Kate Matthews SFDF Stylist

A Festival that celebrates so many diverse artists still needs to have a cohesive image, and that’s where creative direction comes in. As Stylist for SFDF, Kate Matthews’ background has the perfect mix of biz and creativity. After getting her Commerce degree, she worked in the music business for 10 years as an artist manager, brand consultant and wardrobe stylist. A few years into that, Kate was offered a fashion internship at ELLE magazine where she worked on shoots, pitched stories and ideas, wrote articles and interviewed designers, models, and celebs. “After working at ELLE,” she says, “I developed my niche as a wardrobe stylist and brand consultant and also started working in TV. My dream work day is on a photo or film set working with kind, intelligent, creative people!” And that’s exactly what SFDF offers for Kate. “What Jacqueline and Mandy do in developing the fashion community in Saskatoon is remarkable. They foster a supportive, inclusive, innovative environment and I think that's really important in creating a community around an art form like fashion.”

SFDF look book 2016

Kate’s job as Stylist is to make SFDF’s ad images speak to the whole range of the designers' styles. “Coming up with the creative direction for the SFDF campaigns is a bit like doing a puzzle!” exclaims Kate. “I take what I’ve seen in the collections for that season—add what our local designers are creating—plus what's going on culturally and artistically around the world and in Saskatoon. It's really a collaborative effort between the Festival Directors, myself and the beauty team. The trick is to put all of that together in a way that is both artistic and marketable—and then you cross your fingers that it resonates with people!”

This year, tying together the many directions of designs was another unifying factor: using only one face for the Look Book (shot by SFDF's Official Photographer for 2016, OCM's own Erin Crooks). That face was fifteen-year-old Hannah Dawn of Edge Agency. And though I asked her what her one favourite piece was that she’s worn for SFDF, she said she couldn’t choose. “I fell in love with every single outfit I had on, but my absolute favourites were the jumpsuit from Two Fifty Two boutique, the entire Hillberg and Berk look, the amazing tulle skirt by Laurie Brown, and Dean Renwick's white dress with the super cute Hillberg necklace!” The 2016 Look Book shoot was a long day but Hannah insists it flew by because of the team’s positive energy. Plus, she adores her job. “I love everything in modelling,” she says, “from the people I get to meet and work with like designers, makeup artists, hair artists, and other models to all the fun clothes I get to wear, to that rush of adrenaline and excitement before I step out on the runway.” Scroll through the gallery to see Hannah in action for SFDF.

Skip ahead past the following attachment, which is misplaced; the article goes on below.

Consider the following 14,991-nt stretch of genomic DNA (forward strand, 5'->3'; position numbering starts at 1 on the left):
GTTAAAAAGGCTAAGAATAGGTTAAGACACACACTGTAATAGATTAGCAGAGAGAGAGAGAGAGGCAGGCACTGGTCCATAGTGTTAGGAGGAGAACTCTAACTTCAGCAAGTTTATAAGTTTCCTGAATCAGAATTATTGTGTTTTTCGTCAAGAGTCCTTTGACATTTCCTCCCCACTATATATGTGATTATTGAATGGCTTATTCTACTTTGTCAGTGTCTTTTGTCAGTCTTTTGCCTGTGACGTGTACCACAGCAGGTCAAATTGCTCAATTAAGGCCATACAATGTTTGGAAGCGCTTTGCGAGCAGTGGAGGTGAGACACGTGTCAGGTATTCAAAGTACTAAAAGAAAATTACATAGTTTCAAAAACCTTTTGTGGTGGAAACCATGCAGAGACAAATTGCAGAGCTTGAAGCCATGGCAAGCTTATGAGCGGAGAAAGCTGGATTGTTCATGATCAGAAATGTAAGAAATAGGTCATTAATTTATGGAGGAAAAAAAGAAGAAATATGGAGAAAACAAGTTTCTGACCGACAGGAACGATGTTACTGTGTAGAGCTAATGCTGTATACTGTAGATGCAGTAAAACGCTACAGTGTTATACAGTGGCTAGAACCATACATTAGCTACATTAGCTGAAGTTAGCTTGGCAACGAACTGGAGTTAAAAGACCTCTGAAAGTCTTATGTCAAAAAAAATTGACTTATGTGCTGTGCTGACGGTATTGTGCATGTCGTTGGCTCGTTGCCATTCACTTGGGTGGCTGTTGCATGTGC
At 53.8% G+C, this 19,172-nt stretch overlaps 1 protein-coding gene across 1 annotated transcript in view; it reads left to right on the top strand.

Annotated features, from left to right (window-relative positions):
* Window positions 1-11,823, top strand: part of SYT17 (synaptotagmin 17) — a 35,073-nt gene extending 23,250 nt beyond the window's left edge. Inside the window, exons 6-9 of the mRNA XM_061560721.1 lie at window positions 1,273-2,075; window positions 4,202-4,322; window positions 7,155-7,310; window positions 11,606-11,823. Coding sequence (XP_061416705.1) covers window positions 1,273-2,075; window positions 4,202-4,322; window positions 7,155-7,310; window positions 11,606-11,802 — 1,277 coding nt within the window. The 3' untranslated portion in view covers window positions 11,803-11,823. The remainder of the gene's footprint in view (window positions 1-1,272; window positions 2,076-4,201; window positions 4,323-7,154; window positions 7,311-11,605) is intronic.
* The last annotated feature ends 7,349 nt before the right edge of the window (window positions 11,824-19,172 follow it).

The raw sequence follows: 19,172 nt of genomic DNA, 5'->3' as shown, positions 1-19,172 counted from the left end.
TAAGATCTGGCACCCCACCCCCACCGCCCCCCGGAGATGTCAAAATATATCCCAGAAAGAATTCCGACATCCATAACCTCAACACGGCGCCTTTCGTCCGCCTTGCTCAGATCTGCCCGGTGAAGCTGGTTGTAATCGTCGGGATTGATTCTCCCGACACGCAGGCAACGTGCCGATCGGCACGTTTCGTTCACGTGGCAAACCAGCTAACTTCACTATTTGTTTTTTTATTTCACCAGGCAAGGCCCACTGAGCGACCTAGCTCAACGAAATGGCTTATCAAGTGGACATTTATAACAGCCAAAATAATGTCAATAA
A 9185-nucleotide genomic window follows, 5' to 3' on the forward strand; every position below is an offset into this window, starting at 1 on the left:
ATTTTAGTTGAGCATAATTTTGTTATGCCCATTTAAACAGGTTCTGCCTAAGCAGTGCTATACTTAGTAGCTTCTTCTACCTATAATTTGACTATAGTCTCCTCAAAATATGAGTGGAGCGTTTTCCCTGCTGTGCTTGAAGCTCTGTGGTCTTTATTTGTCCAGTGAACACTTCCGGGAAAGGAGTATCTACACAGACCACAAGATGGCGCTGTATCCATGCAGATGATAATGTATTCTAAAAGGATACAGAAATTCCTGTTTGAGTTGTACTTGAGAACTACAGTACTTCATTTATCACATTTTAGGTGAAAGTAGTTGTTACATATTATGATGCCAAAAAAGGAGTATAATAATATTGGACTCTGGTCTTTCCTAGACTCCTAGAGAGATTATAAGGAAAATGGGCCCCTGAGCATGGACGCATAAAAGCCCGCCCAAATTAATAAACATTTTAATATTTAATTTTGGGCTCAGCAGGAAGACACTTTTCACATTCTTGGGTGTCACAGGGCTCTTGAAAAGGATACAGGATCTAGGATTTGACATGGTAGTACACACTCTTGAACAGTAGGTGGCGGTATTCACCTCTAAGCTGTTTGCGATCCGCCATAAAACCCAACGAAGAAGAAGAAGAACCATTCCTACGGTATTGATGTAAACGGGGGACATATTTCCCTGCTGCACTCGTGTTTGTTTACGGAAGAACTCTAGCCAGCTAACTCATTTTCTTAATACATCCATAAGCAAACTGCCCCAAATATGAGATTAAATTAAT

saskatoon fashion and design festival team

Over the past years, Jacqueline, Mandy, and their growing team of volunteers have seen their goals come to life: they wanted to create a historical fashion exhibit, they did it; they wanted to work with Mercedes-Benz and produce a high-end runway show with world-class entertainment and designers, they did it; they wanted to create a free fashion event that engaged the community into a growing scene of artists and designers, and they did that, too. So what’s next for SFDF? Jacqueline gives us the insider info: “We will now be producing our SFDF Runway event in the fall, coming November 4 to 6 at the Delta Bessborough Hotel (another one of our dreams!) and will be creating opportunities for professional development for the fashion based creative industries.” Moving forward, SFDF’s focus will be on helping designers turn their creativity into viable businesses, and that's the kind of forward thinking that's made SFDF a success thus far. So cheers to these ladies and everyone else behind the scenes who work hard to see these big goals achieved! Here's to another five years and far beyond.

Click here to visit the SFDF site for more information on this Sunday's free POSE event at River Landing. 


Two Fifty Two

Ring Goals (Pssst... there's a link to a contest you don't want to miss)